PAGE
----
Who knew the lowly outhouse would improve the southern
economy in the early 1900s.

Let me warn you that this story is not for the squeamish. Way back in 1908 the millionaire John D Rockefeller wanted to make still more money, but most of his markets were saturated, so he began looking at the southern United States as an untapped marketplace. But there was a problem…the South’s economy was lousy. The people were illiterate, dirt poor, and were perceived as lazy. Farms weren’t fully operational, and the economic engine seemed to be turned off.


Thistle has notoriety as both an edible and medicinal plant, but can be a troublesome weed.

By: Steve Roark
Volunteer, Cumberland Gap National Historical Park

If you own much land, chances are it has thistle growing on it. This group of plants is one of the most persistent weeds in our area, and if dirt is exposed it will likely end up growing there.

Murmurings about Mimosa

Mimosa is easy to spot right now along roadsides. It's considered invasive and competes with native plants for sun and resources.

Mimosa (Albizia julibrissin) is an imported landscape tree that is very common in our area and is most noticed when it produces its fluffy pink flowers in the summer. Its commonness has been a concern from a forest health standpoint.

Plants sound the dinner bell

The color change from immature to ripe blueberries summons seed-dispersing animals to dinner.

By Steve Roark
Volunteer, Cumberland Gap National Historical Park
It’s nice to think that plants produce fruit for our pleasure and that of other creatures. They do want us to eat them, but they have an ulterior motive of coaxing us into dispersing their seeds to other places.

Mountain Mint

Mountain Mint is easy to identify by its square stem, minty smell, and white dusty looking top leaves.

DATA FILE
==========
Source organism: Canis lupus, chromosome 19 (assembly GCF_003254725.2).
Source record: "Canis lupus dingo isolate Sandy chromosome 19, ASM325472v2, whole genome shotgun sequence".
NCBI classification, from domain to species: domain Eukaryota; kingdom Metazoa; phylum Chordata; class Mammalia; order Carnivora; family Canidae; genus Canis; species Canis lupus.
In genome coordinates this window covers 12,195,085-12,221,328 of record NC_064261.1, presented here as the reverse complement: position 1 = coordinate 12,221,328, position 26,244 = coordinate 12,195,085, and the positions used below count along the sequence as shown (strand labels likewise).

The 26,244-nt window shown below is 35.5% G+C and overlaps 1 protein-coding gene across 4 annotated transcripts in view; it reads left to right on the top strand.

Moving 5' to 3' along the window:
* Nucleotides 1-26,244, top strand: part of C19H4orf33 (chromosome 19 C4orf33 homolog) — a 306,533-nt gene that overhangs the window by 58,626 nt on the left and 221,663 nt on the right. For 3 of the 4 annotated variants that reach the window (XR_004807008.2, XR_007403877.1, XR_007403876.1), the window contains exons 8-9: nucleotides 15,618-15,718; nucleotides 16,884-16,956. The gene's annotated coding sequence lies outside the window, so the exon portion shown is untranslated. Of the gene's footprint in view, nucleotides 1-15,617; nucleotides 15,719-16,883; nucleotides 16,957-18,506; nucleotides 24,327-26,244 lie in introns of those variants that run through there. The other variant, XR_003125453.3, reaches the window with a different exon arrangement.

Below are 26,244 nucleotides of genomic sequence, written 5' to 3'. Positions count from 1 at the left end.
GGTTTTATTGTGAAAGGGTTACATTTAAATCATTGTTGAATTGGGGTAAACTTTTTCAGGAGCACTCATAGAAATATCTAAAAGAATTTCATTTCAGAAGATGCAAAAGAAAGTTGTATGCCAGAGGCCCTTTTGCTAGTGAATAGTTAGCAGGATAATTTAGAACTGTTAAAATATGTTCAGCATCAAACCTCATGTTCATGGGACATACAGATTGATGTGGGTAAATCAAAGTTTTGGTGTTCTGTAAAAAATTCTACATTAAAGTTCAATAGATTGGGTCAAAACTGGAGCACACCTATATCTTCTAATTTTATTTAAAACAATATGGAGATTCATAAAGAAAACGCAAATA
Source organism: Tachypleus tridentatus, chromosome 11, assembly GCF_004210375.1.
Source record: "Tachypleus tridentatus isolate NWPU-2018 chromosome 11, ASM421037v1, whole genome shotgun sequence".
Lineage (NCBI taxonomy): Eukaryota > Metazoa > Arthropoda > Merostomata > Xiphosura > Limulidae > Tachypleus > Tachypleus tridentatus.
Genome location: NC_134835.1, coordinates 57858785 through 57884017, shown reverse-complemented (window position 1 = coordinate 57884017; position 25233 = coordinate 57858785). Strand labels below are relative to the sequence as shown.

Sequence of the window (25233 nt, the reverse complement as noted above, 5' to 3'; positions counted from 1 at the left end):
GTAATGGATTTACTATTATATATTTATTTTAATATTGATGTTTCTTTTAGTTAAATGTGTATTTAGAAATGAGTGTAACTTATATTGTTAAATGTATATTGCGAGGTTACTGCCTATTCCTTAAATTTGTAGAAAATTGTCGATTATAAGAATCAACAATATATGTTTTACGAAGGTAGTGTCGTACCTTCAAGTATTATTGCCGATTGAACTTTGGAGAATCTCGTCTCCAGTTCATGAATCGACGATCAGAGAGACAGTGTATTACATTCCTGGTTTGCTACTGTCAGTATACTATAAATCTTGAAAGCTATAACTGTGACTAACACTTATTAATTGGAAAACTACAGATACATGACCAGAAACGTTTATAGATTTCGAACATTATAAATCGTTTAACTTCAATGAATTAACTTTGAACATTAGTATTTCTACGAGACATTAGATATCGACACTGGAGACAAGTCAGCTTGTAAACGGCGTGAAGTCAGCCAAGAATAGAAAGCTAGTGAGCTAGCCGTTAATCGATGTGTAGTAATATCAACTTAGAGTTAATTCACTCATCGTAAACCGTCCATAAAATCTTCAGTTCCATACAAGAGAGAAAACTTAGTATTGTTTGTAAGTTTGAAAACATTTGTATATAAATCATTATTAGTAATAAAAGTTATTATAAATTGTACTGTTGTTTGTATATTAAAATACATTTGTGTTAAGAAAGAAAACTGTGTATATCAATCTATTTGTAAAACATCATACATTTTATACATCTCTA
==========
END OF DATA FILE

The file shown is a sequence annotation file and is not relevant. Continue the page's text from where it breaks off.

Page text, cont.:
Back in my mom’s day folks only had access to a few flavored drinks, like milk, coffee, and water. To make things more interesting, they would seek and use native plants that provided a nice change of taste. The more common ones used were sassafras tea, teaberry, spicebush, and my topic today, Mountain Mint (Pycnanthemum spp.). It’s easy to find along roadsides and woodland edges and makes a pretty tasty mint tea that also has medicinal value.

A Solar Powered World

Solar power normally conjures up visuals of black panels that capture the sun’s energy to power a home or outdoor device. The truth is that almost every energy source we use began with solar power.

Humans and the animal kingdom in general eat food for energy. You may choose to get that energy by eating say a T-bone steak with a side salad. The steak came from a mammal that got its energy from grass, which got its energy from the sun through the miracle of photosynthesis. Same goes for the salad.

A Mountain of Changes

Our mountains create a diversity of trees and plants second only to Tropical regions.

The mountains of our area contain one of the most diverse forests in the world. Over 170 woody species and close to 2000 herbaceous plants grow here, second only to tropical rain forests in variety. If you’re observant, you can find sites here that are the same as forests hundreds of miles away.